*Shiraz is popular. It’s been that way for some time and the popularity is due in no small part to the mass influx of the Australian version of Shiraz. At a recent tasting, I was reminded of the power of kangaroo wine, both from a value and flavor standpoint.
Shiraz and Syrah are one in the same grape. Think tomato or tomatoe, quail or Quayle. Not only are the spellings and pronunciations different, but the flavor profile can also vary greatly from the Pacific Coast of America to the kangaroo fields of southeastern Australia.
BlackBilly Shiraz 2004 ($19)
A wise man once suggested to me that many wine lovers often flock to the same importer over and over gain because they have a certain degree of trust in the style of wines they represent. I took his advice to heart and discovered that it’s true in most cases. One of my favorite importers from Down Under is Australian Premium Wines (APW). From their Wishing Tree Shiraz to Elderton Tantalus, their Shirazes have always offered a polished style and and a friendly character.
The same can be said for their release of the 2004 BlackBilly Shiraz. Grown in McClaren Vale, BlackBilly may have a nose reminiscent of a barnyard but its fresh flavors of blackberry and dark chocolate offer up a rich and delicious profile and an elevated level of complexity. So take a wise man’s advice: when you find an imported wine you like, check out the back label and remember the name of the importer. It could lead to a long, happy relationship.
Marquis Philips Shiraz 2005 ($15)
If you like that over-the-top fruit in your red wines, then you’re going to love the 2005 Marquis Philips Shiraz. Its intense fruit flavors are so diverse and all over the place, that something in there is bound to give you deja vu. Originally a joint venture between winemakers Sara and Sparky Marquis and import owner Dan Philips, the wine is currently under the guiding hands of Chris Ringland and Lisa Wetherell. This simply means that for the sixth straight year, the Marquis Philips Shiraz is an incredible wine.
Its lush, velvety texture is a great match with “steak au poivre” from the Northshore Brasserie. And although it’s a whopping 15.9% alchohol, the spices and slender pepper notes weave together perfectly with the dense extracted fruit palate. This wine is never a bad date.
Blackwing Step Rd Shiraz 2005 ($11)
One thing you might notice about the color of these Aussie reds is that they’re much darker if not blacker than their American counterparts. In fact, their names signify the difference as well. Not surprisingly, the 2005 Blackwing Shiraz lives up to its billing as well. With deeper hues and flavors of plums and black fruit, this little bird sings a sweet song. Slight aromas of peppermint on the nose provide an interetesting debut, and the heat on the finish of this Shiraz will make barbecue lovers “grin like a butcher’s dog.”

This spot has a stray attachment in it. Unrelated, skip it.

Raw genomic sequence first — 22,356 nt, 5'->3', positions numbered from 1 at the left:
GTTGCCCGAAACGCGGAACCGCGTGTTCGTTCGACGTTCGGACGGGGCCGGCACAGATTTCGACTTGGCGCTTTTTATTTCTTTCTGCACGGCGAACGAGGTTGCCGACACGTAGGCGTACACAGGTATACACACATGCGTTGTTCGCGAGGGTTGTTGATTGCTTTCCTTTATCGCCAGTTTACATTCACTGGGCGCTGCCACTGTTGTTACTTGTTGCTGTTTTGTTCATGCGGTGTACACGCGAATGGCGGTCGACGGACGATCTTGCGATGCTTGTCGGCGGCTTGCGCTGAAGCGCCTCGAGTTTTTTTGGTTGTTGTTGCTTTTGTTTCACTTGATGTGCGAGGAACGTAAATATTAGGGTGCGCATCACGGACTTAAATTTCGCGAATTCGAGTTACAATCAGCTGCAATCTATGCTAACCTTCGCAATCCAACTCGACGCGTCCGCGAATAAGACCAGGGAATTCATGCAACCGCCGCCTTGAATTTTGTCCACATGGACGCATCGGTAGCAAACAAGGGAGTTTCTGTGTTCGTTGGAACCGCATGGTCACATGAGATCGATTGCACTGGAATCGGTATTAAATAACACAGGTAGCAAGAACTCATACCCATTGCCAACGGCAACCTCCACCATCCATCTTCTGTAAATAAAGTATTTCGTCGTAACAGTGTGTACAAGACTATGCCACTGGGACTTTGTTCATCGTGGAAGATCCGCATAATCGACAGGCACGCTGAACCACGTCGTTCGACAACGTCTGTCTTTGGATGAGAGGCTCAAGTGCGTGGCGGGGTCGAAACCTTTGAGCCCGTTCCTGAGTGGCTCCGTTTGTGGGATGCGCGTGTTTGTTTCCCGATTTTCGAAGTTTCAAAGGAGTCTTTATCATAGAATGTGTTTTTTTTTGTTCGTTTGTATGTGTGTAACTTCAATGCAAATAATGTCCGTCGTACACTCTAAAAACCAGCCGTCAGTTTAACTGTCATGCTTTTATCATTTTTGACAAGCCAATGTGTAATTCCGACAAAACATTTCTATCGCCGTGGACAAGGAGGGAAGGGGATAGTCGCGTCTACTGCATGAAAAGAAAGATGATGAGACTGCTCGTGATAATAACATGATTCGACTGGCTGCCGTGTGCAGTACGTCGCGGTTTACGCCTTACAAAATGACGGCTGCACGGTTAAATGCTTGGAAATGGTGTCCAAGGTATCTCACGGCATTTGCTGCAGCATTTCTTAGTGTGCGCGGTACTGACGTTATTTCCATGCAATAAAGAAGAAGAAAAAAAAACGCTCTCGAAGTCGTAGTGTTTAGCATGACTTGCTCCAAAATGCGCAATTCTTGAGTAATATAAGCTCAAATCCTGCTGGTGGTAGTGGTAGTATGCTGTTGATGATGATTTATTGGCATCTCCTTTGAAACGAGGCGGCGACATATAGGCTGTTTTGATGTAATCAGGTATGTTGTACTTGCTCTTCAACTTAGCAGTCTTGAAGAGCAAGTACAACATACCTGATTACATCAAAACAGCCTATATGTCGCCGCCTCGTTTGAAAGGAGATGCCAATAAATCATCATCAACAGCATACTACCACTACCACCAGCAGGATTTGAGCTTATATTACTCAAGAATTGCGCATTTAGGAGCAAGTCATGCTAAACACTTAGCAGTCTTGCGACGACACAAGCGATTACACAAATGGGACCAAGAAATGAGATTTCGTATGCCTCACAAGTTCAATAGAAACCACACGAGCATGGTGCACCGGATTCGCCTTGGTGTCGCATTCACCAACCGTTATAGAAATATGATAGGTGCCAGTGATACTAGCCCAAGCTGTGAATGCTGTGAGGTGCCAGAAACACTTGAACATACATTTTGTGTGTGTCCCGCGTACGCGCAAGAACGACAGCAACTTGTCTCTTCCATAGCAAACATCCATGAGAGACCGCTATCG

From renowned importer, Fran Kysela, the screwtop Blackwing Shiraz is perfect for those times when you don’t know a wine tool or might have already broken off one cork in the bottle neck. It happens to the best of us. But with a case of Blackwing on hand you won’t have to stray down to the local tavern for a round of redemption.
Neyers Napa Valley Syrah 2002 ($32)
Allright, I have to confess. I had to taste a lot of California Syrah to find one that I liked. If I could use the word dreadful to describe affordable California Syrah then I would. Anybody can be a critic, but some of these winemakers might consider going back to school. I’m not one to throw a rock at a glass house, but with descripters like funky, mushroom, old boots and overly oaked it’s no wonder I had to go a up a few price points to find a winner like Neyers Napa Valley Syrah. But I’m glad I did.
Recently poured at the L’amour du Vin fundraiser for the Knoxville Museum of Art, Neyers will make you think kaboom, this wine is the bomb! With provencial herbs and a distinctly Rhone style, Neyers has a touch of brickish color and requires some polite patience while it opens up and is ready for Friday night dinner.
Columbia Crest Grand Estates Shiraz 2002 ($10)
If California falls short in producing quaffable Syrah, Washington state more than makes up for it. Columbia Crest has been around for years and my friend, Katy, from Chicago refers to it as grocery store wine: it can be found everywhere. I first heard about some great accolades of the 2002 Columbia Crest from a national periodical that dubbed it the number one value of the year for under $25. So I had to pop one.
The bottom line is that here’s the epitome of excellent American Syrah, and it’s a super value for ten bucks. With dark fruit, closer to the Aussie style, and a ready-to-go gulpability, the 2002 Columbia Crest Grand Estate Shiraz is a sheer knockout.
* A version of this column was publishes in 2007 in the Knoxville News Sentinel